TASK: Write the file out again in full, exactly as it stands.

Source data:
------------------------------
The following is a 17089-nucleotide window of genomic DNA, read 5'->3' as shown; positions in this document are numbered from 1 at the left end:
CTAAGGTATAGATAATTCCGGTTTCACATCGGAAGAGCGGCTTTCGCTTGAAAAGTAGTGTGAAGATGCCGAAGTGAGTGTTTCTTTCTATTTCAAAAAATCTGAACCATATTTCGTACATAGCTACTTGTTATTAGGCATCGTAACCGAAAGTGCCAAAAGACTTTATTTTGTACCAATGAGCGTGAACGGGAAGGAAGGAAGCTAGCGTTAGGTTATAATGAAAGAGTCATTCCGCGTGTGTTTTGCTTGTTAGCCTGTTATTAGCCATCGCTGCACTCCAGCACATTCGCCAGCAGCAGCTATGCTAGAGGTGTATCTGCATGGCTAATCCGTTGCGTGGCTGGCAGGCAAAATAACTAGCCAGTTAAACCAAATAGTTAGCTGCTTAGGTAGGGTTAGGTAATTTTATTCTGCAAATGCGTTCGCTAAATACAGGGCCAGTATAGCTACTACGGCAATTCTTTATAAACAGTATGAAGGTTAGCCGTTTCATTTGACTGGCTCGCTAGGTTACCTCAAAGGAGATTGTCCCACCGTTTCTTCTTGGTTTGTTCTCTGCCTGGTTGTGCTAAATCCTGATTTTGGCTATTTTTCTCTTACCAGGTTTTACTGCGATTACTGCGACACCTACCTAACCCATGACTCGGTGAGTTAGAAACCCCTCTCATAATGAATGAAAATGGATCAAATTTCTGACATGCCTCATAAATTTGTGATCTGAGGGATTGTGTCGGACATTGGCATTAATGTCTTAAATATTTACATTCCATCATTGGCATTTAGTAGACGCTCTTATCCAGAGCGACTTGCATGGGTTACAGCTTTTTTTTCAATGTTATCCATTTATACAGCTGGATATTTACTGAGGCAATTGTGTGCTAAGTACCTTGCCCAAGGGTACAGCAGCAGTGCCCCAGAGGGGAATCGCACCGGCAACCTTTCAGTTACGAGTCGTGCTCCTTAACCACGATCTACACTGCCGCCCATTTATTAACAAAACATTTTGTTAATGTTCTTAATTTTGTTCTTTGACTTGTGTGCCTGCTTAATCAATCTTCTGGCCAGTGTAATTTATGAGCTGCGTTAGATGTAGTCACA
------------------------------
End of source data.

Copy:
The following is a 17089-nucleotide window of genomic DNA, read 5'->3' as shown; positions in this document are numbered from 1 at the left end:
CTAAGGTATAGATAATTCCGGTTTCACATCGGAAGAGCGGCTTTCGCTTGAAAAGTAGTGTGAAGATGCCGAAGTGAGTGTTTCTTTCTATTTCAAAAAATCTGAACCATATTTCGTACATAGCTACTTGTTATTAGGCATCGTAACCGAAAGTGCCAAAAGACTTTATTTTGTACCAATGAGCGTGAACGGGAAGGAAGGAAGCTAGCGTTAGGTTATAATGAAAGAGTCATTCCGCGTGTGTTTTGCTTGTTAGCCTGTTATTAGCCATCGCTGCACTCCAGCACATTCGCCAGCAGCAGCTATGCTAGAGGTGTATCTGCATGGCTAATCCGTTGCGTGGCTGGCAGGCAAAATAACTAGCCAGTTAAACCAAATAGTTAGCTGCTTAGGTAGGGTTAGGTAATTTTATTCTGCAAATGCGTTCGCTAAATACAGGGCCAGTATAGCTACTACGGCAATTCTTTATAAACAGTATGAAGGTTAGCCGTTTCATTTGACTGGCTCGCTAGGTTACCTCAAAGGAGATTGTCCCACCGTTTCTTCTTGGTTTGTTCTCTGCCTGGTTGTGCTAAATCCTGATTTTGGCTATTTTTCTCTTACCAGGTTTTACTGCGATTACTGCGACACCTACCTAACCCATGACTCGGTGAGTTAGAAACCCCTCTCATAATGAATGAAAATGGATCAAATTTCTGACATGCCTCATAAATTTGTGATCTGAGGGATTGTGTCGGACATTGGCATTAATGTCTTAAATATTTACATTCCATCATTGGCATTTAGTAGACGCTCTTATCCAGAGCGACTTGCATGGGTTACAGCTTTTTTTTCAATGTTATCCATTTATACAGCTGGATATTTACTGAGGCAATTGTGTGCTAAGTACCTTGCCCAAGGGTACAGCAGCAGTGCCCCAGAGGGGAATCGCACCGGCAACCTTTCAGTTACGAGTCGTGCTCCTTAACCACGATCTACACTGCCGCCCATTTATTAACAAAACATTTTGTTAATGTTCTTAATTTTGTTCTTTGACTTGTGTGCCTGCTTAATCAATCTTCTGGCCAGTGTAATTTATGAGCTGCGTTAGATGTAGTCACA